California Court of Appeals, Second District, Seventh Division
from a judgment of the Superior Court of Los Angeles County,
No. BC495137 Anthony J. Mohr, Judge.
McMurray Henriks and Yana G. Henriks for Plaintiff and
Pedroza, Kenneth R. Pedroza, Matthew S. Levinson, Zena
Jacobsen; Packer, O'Leary & Corson, Robert B. Packer
and Paul M. Corson for Defendant and Respondent.
Unzueta appeals from a judgment entered after a jury trial in
favor of defendant Asmik Akopyan, M.D., on Unzueta's
action for medical malpractice. Dr. Akopyan served as the
anesthesiologist during the birth of Unzueta's child,
after which Unzueta's right leg was permanently
paralyzed. The jury found Dr. Akopyan breached the duty of
care she owed Unzueta, but the breach did not cause
Unzueta's paralysis. On appeal, Unzueta contends the
trial court erred in denying the
Batson/Wheelermotion the court made sua sponte
after Dr. Akopyan's attorney exercised peremptory
challenges to six Hispanic prospective jurors out of his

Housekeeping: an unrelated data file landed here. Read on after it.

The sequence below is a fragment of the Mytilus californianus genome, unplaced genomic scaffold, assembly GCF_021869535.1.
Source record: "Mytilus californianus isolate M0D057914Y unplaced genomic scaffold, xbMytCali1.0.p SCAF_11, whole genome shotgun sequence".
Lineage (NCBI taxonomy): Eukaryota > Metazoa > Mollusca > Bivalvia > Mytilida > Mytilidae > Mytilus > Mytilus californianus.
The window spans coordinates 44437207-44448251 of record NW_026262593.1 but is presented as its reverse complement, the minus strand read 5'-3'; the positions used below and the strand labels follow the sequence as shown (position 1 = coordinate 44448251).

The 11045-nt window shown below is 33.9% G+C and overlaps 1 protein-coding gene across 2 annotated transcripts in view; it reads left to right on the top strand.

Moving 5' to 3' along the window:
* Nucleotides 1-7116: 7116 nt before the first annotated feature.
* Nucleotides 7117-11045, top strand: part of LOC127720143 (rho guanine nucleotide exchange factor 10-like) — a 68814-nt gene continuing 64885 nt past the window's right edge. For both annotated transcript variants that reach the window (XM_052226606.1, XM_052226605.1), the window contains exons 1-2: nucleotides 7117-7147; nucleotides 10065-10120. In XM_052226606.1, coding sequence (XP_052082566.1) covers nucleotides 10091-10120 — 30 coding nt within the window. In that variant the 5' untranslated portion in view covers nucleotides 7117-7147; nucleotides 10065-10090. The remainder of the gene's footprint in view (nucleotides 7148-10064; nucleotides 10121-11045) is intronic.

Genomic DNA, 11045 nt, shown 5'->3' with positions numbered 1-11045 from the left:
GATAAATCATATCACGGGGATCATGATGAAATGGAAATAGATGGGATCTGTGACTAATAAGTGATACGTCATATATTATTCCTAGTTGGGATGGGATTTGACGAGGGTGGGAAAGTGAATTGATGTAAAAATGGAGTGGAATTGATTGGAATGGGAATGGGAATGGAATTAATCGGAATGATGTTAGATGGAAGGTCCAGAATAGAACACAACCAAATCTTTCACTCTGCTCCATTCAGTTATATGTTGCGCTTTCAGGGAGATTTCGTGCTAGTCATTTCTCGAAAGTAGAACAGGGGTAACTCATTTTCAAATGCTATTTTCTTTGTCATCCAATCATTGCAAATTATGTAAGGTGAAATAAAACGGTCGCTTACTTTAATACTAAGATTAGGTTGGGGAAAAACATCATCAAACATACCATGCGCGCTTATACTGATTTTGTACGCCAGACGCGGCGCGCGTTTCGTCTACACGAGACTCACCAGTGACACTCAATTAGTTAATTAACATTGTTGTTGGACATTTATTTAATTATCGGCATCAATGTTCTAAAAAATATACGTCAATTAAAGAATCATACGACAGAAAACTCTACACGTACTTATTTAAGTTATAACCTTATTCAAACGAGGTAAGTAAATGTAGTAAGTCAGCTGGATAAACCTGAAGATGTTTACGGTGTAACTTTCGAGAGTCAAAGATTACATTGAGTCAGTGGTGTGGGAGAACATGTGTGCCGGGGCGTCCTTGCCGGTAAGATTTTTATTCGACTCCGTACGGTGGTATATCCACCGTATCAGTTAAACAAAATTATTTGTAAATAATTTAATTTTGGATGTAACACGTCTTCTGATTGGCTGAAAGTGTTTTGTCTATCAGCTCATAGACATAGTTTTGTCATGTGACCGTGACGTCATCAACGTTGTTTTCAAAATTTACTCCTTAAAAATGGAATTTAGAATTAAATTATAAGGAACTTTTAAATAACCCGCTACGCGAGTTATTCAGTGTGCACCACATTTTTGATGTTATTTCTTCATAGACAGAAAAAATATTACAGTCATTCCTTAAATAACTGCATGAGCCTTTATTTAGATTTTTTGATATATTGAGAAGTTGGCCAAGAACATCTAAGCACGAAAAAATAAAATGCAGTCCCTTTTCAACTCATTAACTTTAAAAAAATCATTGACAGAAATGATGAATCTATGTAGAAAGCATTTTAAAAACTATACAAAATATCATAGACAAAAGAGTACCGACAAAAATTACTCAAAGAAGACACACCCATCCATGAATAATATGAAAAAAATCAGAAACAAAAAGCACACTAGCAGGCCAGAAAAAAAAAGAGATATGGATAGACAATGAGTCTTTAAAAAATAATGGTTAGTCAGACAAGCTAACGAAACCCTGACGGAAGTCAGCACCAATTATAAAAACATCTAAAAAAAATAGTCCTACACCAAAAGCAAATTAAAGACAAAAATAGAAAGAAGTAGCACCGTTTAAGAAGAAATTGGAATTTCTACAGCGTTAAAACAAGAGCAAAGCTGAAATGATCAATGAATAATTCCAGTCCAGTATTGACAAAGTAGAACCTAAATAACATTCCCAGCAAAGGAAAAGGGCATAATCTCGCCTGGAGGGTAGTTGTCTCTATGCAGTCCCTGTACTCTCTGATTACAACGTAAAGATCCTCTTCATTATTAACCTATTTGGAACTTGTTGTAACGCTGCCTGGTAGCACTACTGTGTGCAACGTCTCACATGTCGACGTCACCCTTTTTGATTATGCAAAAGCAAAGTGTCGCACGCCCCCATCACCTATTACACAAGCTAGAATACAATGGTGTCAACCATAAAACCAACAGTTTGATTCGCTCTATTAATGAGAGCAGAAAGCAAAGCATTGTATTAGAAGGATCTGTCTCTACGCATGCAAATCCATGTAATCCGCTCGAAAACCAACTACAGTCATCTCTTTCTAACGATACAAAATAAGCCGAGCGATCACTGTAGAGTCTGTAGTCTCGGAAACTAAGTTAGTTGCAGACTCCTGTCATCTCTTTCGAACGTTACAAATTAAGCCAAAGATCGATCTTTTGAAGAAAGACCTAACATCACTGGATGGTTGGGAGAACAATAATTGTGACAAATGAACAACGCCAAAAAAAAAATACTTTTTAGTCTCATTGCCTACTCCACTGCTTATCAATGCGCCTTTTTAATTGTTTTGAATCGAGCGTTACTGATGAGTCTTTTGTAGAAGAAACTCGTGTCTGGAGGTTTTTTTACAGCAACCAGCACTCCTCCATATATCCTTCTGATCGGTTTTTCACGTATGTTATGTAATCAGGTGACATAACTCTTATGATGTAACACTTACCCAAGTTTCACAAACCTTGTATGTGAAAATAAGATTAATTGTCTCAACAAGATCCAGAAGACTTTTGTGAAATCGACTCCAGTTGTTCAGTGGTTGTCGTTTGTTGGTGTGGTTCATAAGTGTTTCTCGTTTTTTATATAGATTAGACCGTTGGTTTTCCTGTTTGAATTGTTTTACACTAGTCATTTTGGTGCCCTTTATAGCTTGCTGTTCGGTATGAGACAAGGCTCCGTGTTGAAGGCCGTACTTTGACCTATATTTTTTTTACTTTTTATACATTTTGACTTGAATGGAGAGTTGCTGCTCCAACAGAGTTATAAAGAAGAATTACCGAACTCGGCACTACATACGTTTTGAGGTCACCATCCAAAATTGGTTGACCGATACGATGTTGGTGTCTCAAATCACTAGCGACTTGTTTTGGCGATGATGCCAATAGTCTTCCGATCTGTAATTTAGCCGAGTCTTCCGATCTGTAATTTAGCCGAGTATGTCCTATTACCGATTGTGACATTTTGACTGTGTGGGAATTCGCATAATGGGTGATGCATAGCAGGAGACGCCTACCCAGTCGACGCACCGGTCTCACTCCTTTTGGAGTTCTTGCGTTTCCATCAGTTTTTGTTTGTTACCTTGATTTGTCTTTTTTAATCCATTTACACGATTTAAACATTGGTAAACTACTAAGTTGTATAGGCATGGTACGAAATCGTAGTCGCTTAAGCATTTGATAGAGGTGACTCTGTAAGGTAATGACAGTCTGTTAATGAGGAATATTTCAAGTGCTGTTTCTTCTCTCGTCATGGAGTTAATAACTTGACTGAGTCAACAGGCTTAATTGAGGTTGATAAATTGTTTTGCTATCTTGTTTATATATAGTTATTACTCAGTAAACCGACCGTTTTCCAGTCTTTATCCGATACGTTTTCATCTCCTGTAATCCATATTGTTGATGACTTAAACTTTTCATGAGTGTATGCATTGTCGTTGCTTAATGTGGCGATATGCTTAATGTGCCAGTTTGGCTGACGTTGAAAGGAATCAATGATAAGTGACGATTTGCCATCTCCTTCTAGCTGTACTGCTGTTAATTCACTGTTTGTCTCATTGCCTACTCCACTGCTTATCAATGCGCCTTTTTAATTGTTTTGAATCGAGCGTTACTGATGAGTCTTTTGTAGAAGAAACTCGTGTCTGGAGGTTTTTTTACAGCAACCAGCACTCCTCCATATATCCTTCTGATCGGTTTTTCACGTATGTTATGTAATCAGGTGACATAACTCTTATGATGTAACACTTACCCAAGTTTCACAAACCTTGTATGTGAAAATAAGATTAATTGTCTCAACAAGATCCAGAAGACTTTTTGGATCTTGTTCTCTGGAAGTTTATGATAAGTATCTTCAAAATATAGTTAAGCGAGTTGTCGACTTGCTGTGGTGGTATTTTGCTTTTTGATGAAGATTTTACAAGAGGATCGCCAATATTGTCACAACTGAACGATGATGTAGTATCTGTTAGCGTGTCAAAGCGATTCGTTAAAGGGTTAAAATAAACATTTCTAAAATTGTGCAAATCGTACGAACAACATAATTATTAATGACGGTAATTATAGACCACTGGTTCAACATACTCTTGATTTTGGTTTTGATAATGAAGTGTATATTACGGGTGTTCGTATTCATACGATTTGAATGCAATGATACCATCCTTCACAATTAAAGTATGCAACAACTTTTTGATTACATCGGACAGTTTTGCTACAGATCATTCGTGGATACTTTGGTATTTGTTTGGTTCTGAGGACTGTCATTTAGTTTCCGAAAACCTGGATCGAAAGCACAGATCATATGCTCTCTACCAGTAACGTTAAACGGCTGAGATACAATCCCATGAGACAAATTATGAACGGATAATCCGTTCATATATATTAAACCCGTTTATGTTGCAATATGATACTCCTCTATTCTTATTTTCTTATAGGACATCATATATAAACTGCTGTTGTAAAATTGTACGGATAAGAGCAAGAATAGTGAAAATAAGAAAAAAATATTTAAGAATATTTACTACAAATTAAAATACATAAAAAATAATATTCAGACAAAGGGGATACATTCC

seven total challenges. Unzueta argues the court erred in not
requiring defense counsel to offer nondiscriminatory reasons
for his first four challenges that formed the basis of the
trial court's prima facie finding of racial bias. We
conditionally reverse for the limited purpose of conducting
the second and third steps of the Batson/Wheeler
inquiry as to all six challenged Hispanic jurors. The
prohibition against the exercise of peremptory challenges to
exclude prospective jurors on the basis of race or other
group bias applies to civil as well as criminal cases. We
credit the trial court for raising a Batson/Wheeler
challenge on its own motion. But once the court found a prima
facie showing of racial bias as to all six Hispanic
prospective jurors, it was required to elicit from Dr.
Akopyan's attorney justifications for each of the six
prospective jurors, including the four prospective jurors
excused the prior day and the two excusals that immediately
precipitated the court's sua sponte motion. On remand the
court should require defense counsel to state his reasons for
challenging the first four prospective jurors, and the court
must decide in light of the record as to all six jurors
whether Unzueta has proved purposeful racial discrimination.
If the court finds it cannot adequately perform the second
and third stages of the Batson/Wheeler
analysis on remand because of the passage of time or other
reason, or if it determines Dr. Akopyan's attorney
exercised the peremptory challenges based on racial bias, it
should set the case for a new trial. If the court finds Dr.
Akopyan's attorney exercised his peremptory challenges in